To whom it may concern
The topic of seeking an appealing job is frustrating, and not everyone can talk about it and make sense, even more, give actionable tips. I came across Mikael Cho‘s notes on Medium, and I absolutely love it. Mikael is the Founder of Crew; here you can read his notes on “Why I didn’t look at your resume” or you can read them here.
I’m frustrated. I’ve worked in the online industry for seven years and as a founder for the last three, where I’ve been responsible for hiring. I spent most of today going through the emails in our company’s hiring email inbox. I log in full of optimism. 497 messages. “Yay!”, I say to myself. “There’s got to be someone awesome in here; we just need to find them.” But by the 10th email, my optimism fades.
The emails are so poorly written my head starts to hurt. With 487 emails to go and more to come in, my mind begins to look for shortcuts. I love it when our inbox is full. It means people would rather work with us than do any of the millions of other things they could do instead. This means a lot to me, and I pride myself on looking at every email. But as I slog through each message, I notice myself moving emails straight to the ‘no’ pile without reading them. An impersonal subject line or a ‘To whom it may concern’ greeting immediately triggers a mouse click to the trash bin.
I don’t want to filter emails this way but like many companies, we have a limited amount of time to review applications.
On average, the person looking at your application gives it 6 seconds.
I’d like to say we give more time than that but if I think about the fast ‘no’s’ compared to the applications we give more time for, 6 seconds might be our average too.
This sucks for us just as much as it does for you. Every company is desperate to hire great people and only giving an application a 6-second review likely causes us to miss someone who is talented.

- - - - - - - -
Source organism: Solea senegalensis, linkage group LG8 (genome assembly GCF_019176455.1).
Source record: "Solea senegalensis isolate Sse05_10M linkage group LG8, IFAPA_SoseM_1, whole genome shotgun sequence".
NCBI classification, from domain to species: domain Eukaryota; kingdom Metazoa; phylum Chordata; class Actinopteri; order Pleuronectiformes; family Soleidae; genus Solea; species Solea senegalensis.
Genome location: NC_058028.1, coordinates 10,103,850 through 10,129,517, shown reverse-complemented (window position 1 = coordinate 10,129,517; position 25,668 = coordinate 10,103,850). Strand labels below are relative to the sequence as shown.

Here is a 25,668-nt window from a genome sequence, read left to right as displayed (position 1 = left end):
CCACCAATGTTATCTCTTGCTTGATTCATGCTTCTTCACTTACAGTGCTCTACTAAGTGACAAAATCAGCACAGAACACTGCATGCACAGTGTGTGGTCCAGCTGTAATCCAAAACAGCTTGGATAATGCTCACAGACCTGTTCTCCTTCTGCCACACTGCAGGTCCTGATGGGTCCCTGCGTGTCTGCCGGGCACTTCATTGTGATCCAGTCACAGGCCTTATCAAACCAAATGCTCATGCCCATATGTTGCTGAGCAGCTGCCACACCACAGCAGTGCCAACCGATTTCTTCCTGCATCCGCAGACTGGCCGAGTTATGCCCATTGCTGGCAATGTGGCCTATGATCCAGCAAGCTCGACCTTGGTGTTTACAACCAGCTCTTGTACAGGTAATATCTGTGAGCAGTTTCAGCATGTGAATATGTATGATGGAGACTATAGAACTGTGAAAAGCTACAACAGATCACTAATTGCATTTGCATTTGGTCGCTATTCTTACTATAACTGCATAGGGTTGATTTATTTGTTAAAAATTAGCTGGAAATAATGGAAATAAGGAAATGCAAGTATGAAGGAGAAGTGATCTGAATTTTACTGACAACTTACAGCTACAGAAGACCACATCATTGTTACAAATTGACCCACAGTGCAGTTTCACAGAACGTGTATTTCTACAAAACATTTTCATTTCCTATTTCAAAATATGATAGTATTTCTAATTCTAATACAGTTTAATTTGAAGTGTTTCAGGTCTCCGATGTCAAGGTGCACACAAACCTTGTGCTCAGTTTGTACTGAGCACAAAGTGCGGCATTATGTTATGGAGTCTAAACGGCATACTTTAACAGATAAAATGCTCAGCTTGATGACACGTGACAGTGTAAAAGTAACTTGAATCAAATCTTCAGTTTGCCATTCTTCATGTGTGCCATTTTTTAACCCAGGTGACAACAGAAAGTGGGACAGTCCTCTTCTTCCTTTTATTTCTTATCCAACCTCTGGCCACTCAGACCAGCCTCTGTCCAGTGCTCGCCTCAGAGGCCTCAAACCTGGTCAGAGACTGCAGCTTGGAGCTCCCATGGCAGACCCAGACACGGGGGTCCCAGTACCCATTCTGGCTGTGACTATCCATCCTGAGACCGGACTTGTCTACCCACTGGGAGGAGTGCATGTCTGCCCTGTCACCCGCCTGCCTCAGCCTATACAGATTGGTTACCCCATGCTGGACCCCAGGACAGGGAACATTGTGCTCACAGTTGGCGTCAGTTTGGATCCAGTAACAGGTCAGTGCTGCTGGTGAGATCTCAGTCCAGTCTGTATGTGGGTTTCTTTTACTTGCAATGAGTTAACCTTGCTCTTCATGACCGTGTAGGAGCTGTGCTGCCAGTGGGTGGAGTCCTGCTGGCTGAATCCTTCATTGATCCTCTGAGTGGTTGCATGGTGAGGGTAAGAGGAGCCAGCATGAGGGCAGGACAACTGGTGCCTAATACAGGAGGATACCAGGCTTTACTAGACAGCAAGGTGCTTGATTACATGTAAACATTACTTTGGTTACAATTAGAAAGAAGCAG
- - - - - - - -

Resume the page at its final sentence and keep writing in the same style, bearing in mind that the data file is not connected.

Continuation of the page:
I’m sure we’ve missed people with the skills and work ethic to be great teammates, but we don’t have the time to dig deep on everyone.
So instead, we look for early signs. Although it doesn’t work all the time, it works most of the time. The people who are looking to hire you are likely using some set of early signals to determine if you’re the right fit. It’s the only way they can afford to spend 6 seconds per application without feeling like they missed something.
After going through these latest messages in our hiring inbox, I wrote down the red flags we were seeing over and over and decided to put them here.
If you’re looking for a new gig or career, I wanted to share this list of hiring red flags publicly. These things to watch out for will vary by industry and company, but if you’re looking for a position at a startup, an agency, or something in the online industry, this list may help you avoid ending up in the immediate ‘no’ pile.
Don’t do the following things and give yourself more than a 6-second chance:
The Red Flags of Hiring
(Don’t do these things)
- Apply for a Marketing position without having a Twitter profile. If you’re not building a following on at least one online network (Twitter, Facebook, Instagram, or whatever) I assume you’re behind the curve and don’t understand how marketing in today’s world works. Going to networking events, a resume with a business degree, and having a profile on LinkedIn is not the bar. It’s below the bar. If you want a marketing position, you should be starting an event, throwing out your resume, and regularly sharing things on a network that’s probably not LinkedIn. If you don’t like online networks, then build a following through your personal site or an email list. I’m looking for a glimpse of what you will do in our company if we hired you. Not what you say you can do. Show me.